Who’s In It: Tim Allen, Sigourney Weaver, Julie Bowen, J.K. Simmons, Ray Liotta, Jeanne Tripplehorn
The Basics: Tim Allen stars as Tommy, a recently paroled ex-con who finds that living with his compulsive liar sister (Sigourney Weaver), her horndog yuppie husband (J.K. Simmons), and their family is even weirder and wackier than life behind bars. When he discovers that his presumed-dead ex-girlfriend (Julie Bowen) is still alive and well, Tommy finds something to latch onto in this crazy new world – only she’s set to marry a pompous electronics chain store owner (Kelsey Grammer). On top of that, Tommy’s stuck working at a ridiculous pirate-themed fast food joint and his dream of starting up the old family paint business is being blocked by his attractive parole officer (Jeanne Tripplehorn), who might actually want to date him, too. It’s enough to drive a man back into his horrifically comfy former life of crime -- pirating DVDs to sell in China alongside Ray Liotta and his army of pretty LA black marketeers, which is the dumbest plot point in a movie made of nothing but dumb plot points.
What’s The Deal: Does the three-strikes law apply to movies, too? Because then this would be #1 for first-time director Tim Allen, who leads himself and his fellow thespians on a ham-fisted journey through the frustrating and awkward experience of re-entering society that actual real ex-cons probably don’t find all that funny. (Prior to his Home Improvement days, Allen served almost exactly the same time in jail as his character. Perhaps it is crazier on the outside!) Tim Allen fills his vanity project with the following in spades: broad, unfunny humor; CG-enhanced visual gags; fantasy sequences in which he kills/maims people who annoy him (if only you could dip a movie’s face in a vat of hot fry oil to make a point); and plenty of Tim Allen. Unless you’re the world’s biggest Tim Allen fan, Crazy on the Outside will be the most tedious 96 minutes you spend in 2010.
Guess Avatar Wasn’t A Fluke: Sigourney Weaver got a pass for James Cameron’s Avatar, in which she came off stiffer than Jake Sully’s human legs. Why? She’s Ripley, queen of the bad-ass movie heroines, and therefore beyond reproach – to a point. But as Tim Allen’s kooky suburban sister Vicky, Weaver falters under the comic weight of a character that demands she coo at J.K. Simmons, act simultaneously clueless and controlling, and generally play the funny woman to Allen’s straight man act. What would have worked instead is if she jumped into a power loader, grabbed little bro Tim Allen in her maternal, mechanical hands and yelled “Stay away from him, you bitch!” to all of the no-good friends who try to suck him back into his old life. Now that’s a movie I’d watch.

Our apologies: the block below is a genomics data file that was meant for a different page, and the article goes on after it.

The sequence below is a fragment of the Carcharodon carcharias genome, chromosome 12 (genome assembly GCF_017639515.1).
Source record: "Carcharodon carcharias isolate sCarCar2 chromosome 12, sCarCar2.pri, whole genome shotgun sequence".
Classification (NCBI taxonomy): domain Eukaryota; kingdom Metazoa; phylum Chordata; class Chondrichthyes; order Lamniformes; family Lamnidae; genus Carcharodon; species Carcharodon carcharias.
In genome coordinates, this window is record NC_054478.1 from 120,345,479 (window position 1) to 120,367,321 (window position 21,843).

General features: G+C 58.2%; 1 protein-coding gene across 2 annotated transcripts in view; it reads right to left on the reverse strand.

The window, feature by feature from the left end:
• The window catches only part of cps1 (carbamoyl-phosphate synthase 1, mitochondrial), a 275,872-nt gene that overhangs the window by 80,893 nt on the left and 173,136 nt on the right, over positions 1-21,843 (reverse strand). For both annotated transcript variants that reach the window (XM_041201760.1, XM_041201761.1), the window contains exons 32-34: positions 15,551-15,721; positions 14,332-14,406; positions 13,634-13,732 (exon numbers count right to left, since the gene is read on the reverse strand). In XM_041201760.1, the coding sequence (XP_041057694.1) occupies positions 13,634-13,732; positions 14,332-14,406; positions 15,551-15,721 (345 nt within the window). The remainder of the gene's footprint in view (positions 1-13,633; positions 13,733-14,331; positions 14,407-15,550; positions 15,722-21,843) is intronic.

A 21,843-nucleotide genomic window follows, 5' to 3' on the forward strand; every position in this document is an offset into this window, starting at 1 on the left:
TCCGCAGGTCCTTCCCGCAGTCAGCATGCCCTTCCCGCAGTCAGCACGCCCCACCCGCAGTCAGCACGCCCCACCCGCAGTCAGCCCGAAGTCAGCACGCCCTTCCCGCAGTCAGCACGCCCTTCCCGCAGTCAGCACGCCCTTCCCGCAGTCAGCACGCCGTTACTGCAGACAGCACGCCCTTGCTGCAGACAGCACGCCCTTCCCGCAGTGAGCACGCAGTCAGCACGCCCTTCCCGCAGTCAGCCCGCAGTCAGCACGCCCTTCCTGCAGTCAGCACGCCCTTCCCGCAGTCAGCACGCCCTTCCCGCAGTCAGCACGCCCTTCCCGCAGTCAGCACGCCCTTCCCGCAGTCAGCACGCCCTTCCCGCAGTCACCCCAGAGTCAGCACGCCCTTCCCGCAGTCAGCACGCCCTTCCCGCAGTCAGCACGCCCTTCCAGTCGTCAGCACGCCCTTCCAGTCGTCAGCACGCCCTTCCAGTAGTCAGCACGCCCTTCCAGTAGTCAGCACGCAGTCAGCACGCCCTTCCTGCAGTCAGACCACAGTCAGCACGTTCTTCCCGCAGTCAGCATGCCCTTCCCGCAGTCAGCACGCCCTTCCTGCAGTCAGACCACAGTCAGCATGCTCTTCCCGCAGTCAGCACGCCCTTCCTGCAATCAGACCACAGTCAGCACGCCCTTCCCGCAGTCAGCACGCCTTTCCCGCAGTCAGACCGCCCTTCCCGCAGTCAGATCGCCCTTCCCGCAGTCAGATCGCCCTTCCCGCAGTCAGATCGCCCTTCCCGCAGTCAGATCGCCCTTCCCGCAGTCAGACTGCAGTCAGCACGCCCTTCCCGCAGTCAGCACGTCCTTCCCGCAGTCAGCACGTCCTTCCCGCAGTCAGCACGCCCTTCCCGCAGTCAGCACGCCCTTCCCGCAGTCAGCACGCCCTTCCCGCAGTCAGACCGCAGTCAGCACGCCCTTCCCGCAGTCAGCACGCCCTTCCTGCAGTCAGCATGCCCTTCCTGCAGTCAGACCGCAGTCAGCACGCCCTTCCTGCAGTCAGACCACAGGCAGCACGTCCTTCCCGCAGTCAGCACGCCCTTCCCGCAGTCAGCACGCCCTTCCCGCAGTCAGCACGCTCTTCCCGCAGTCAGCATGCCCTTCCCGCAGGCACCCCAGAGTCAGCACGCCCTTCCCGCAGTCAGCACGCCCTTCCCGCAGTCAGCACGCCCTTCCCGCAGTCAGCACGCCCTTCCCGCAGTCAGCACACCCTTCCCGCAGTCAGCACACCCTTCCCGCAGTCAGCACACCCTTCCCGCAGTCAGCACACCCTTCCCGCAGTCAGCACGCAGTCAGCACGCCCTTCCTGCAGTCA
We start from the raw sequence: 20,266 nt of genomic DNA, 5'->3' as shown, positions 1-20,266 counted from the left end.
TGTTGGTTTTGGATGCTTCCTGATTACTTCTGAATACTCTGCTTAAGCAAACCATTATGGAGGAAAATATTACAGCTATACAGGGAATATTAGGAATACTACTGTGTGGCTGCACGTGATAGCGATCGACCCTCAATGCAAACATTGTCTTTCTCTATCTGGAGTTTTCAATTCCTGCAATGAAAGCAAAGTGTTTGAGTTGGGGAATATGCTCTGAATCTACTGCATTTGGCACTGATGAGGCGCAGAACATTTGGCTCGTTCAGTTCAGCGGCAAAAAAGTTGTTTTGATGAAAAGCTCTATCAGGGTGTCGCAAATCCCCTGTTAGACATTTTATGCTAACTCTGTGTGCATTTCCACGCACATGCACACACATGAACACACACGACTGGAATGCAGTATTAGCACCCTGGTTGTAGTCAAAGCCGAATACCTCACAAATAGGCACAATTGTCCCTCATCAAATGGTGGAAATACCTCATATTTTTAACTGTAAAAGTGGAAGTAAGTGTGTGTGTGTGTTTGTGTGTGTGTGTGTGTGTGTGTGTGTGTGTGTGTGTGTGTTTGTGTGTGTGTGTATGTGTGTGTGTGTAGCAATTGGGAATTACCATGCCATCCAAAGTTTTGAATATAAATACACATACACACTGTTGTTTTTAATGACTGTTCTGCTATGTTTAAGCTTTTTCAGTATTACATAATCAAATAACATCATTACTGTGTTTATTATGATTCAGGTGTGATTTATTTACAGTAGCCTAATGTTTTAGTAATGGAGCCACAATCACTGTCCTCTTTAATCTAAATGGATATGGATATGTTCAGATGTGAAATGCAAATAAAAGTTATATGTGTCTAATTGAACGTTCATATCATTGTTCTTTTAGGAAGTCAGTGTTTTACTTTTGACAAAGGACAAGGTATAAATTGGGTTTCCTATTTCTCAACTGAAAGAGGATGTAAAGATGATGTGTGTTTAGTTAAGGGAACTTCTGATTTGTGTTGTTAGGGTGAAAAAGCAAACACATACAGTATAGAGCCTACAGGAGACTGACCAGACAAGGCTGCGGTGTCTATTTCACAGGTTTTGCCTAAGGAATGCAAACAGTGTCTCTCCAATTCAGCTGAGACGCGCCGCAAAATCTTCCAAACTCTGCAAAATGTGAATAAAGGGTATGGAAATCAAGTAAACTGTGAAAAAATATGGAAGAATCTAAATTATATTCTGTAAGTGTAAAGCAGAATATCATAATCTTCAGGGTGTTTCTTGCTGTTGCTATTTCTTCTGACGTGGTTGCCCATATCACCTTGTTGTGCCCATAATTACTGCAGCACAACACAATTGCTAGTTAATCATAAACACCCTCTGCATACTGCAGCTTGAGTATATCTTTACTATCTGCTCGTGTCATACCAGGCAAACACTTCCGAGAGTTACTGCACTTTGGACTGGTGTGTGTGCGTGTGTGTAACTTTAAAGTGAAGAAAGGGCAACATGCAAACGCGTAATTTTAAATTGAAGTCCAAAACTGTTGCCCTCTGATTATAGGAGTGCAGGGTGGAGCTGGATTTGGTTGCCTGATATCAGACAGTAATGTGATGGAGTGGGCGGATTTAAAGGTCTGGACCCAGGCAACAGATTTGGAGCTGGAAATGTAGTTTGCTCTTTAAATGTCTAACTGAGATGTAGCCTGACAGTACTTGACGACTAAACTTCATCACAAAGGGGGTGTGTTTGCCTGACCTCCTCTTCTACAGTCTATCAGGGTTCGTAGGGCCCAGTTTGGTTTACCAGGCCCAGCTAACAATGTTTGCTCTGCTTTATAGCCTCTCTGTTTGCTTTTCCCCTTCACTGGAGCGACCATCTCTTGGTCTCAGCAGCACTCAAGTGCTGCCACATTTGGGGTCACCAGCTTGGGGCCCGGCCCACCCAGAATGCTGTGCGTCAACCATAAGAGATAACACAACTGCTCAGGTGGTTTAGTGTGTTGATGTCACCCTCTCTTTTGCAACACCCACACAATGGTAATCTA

Who I Feel Sorriest For: Julie Bowen. The entire cast feels like a “cashing in a favor” score for Tim Allen, and for the most part every actor turns in a painfully earnest performance. But the actor who pulled the shortest stick from the unsubtle script by Judd Pillot and John Peaslee is Julie Bowen, who plays Tommy’s sexy, ditzy, and manipulative old flame; by the time she finds herself banging both Tim “The Tool-Man” Taylor and Frasier Crane, you wonder how the chick from Ed who got to marry Jack on Lost wound up stuck between these two old guys.
Highlights, If You’re A Fan Of Import Car Racing Movies: Sigourney Weaver road-rages her way through L.A. in her soccer mom car. In a really, really long montage, Tim Allen takes Ray Liotta’s fancy car on a high-speed drive that culminates at what looks like the multi-level garage from Fast & Furious: Tokyo Drift. Side note: Liotta’s character thinks having “Turning Japanese” set as his ring tone is relevant because he sells DVDs to Chinese people. Still debating whether the character’s ignorance is intentional or not.